County council facing budgetary pressures in children’s social care
Nottinghamshire County Council faces a potential financial pressure of some £4m as a result of the increasing costs of children in care placements.
Last year, the average cost of a placement for a Looked After Child – be it in foster care or in a residential home - was £62,000 per annum.
Currently, the total number of children in care stands at 853, up from 782 in August 2017, and the number placed in externally commissioned provision has increased by 64 during the same period.
Councillor Philip Owen, chairman of the Children and Young’s Committee, said: “The reality of the situation is that the vast majority of the overall increase in the Looked After Children (LAC) population is placed in external provision which carries a markedly higher average cost.
“This has resulted in a current in-year forecast overspend of some £3.9m and looking ahead, there is no sign that the increase in the numbers of children coming into care has reached a peak and therefore this overspend is likely to increase further.”
The number of children taken into care has increased both nationally and locally over the past 10 years. During this time, Nottinghamshire has maintained its LAC population at a level markedly below the national average.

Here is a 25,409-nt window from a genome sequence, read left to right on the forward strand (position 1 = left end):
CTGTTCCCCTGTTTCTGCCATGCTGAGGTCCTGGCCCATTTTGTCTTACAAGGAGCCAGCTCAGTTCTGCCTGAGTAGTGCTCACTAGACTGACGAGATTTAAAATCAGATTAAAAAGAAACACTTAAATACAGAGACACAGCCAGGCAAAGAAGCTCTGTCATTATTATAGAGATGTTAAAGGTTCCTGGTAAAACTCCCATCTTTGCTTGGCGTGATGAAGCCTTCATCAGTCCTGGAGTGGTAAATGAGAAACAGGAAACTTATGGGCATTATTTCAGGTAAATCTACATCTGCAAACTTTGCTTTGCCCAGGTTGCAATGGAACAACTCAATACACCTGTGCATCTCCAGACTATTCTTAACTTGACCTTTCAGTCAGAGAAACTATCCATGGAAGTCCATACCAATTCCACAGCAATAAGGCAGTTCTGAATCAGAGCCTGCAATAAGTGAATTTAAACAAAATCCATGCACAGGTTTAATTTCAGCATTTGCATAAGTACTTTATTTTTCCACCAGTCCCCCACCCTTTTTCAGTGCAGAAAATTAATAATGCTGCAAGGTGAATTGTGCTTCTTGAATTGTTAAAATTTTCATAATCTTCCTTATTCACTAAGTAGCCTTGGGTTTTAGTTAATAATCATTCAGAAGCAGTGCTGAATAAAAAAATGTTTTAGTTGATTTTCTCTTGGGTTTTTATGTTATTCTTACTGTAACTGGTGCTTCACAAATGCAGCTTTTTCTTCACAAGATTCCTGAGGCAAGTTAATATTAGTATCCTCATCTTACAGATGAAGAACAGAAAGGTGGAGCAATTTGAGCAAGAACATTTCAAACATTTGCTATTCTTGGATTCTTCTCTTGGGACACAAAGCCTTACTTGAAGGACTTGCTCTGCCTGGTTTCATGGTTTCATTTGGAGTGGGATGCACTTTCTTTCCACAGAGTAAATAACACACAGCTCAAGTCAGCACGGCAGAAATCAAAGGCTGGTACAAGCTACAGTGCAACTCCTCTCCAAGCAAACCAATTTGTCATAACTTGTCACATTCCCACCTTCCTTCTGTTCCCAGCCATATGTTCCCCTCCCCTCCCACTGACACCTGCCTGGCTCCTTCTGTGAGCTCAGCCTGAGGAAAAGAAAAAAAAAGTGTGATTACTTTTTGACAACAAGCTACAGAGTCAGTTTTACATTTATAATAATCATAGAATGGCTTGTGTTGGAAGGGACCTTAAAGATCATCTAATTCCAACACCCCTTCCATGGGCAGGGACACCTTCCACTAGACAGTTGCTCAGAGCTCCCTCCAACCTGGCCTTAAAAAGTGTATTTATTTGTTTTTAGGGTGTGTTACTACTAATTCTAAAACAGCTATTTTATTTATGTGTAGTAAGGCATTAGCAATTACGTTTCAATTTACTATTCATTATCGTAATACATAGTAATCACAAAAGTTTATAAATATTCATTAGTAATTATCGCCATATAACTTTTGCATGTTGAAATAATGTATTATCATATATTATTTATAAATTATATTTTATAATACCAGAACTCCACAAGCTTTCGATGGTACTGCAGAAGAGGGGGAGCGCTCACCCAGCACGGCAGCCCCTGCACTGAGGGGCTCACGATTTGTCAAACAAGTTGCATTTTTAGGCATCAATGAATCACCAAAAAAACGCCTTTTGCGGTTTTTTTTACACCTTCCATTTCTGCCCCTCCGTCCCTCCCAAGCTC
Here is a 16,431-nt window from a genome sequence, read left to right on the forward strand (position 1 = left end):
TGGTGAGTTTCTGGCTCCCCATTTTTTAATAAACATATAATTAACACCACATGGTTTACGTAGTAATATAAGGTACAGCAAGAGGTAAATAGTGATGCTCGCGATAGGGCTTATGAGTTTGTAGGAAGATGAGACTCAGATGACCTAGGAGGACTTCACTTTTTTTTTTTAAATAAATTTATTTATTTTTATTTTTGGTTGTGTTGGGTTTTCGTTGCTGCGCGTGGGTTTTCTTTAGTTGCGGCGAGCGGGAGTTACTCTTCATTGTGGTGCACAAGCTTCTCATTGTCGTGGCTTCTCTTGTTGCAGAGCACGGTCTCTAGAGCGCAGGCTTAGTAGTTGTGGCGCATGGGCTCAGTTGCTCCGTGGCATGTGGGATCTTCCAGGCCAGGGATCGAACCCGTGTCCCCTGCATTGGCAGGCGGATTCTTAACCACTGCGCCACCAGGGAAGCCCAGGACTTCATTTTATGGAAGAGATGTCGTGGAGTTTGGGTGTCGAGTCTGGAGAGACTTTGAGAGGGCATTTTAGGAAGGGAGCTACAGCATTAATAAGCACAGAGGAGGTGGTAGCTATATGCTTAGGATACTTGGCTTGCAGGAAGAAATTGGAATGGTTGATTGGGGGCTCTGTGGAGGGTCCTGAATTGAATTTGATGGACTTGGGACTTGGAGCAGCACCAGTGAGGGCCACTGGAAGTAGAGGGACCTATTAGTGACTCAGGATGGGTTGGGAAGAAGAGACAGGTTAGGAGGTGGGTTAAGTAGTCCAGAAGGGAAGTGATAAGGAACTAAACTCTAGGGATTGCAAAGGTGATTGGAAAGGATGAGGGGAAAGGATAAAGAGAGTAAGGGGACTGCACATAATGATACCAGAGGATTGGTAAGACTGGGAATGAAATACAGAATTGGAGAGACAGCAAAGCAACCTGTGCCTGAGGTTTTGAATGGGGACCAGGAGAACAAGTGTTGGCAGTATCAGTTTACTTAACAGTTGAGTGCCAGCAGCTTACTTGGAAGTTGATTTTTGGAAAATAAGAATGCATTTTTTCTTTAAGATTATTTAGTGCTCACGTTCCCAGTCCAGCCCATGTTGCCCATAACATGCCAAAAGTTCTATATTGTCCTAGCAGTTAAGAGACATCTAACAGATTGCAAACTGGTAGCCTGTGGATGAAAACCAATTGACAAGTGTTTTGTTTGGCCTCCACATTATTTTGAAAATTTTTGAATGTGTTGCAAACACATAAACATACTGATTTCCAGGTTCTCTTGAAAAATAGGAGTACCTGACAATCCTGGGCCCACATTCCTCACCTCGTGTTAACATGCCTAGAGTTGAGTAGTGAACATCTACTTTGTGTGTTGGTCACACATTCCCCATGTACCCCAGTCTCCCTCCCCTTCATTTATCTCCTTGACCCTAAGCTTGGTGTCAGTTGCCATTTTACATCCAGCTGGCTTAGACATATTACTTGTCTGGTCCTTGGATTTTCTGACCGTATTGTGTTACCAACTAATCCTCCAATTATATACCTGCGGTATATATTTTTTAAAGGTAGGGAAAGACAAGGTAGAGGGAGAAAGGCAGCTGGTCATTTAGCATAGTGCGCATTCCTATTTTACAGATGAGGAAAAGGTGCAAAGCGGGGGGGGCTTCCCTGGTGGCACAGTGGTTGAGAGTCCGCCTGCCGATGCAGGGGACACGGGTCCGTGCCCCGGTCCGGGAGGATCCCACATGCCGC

In 2017, Nottinghamshire’s LAC level was 21% lower than similar local authorities and 24% below the national average.
In Nottinghamshire, the main source of Government funding has fallen by £120m since 2013/14, at a time when demand for services – especially children and adult social care - has increased considerably.
Despite the Council saving over £270m in the last few years, under different political leaderships, the Council still faces a budget gap of £54m.
Coun Owen said: “The overall pressures we face in the Children and Young People’s budget and other budget areas, is a major reason that illustrates why the Council believes unitary status is essential to achieve the level of savings required to release funds to meet these pressures on critical services.”
Councillor Owen also commented on the fact that in practical terms, it was becoming increasingly difficult and expensive to secure suitable placements with the result that many young people are being placed at a cost above the calculated average.
“The placement is increasingly in a setting that is not in line with the young person’s care plan, which calls for a family based placement with a foster carer but a suitable foster carer cannot be procured resulting in the young person often being accommodated in a residential home,” Coun Owen explained.
He added: “There is not enough provision in the market so I would encourage people who are interested in fostering, particularly older children, to come forward to help alleviate the pressures in the system.”
A number of initiatives are planned or being undertaken to help manage the overspend whilst at the same time provide the Council direct access to a greater volume and mix of placements, either internally managed or externally commissioned, which collectively provide better financial value to the Council.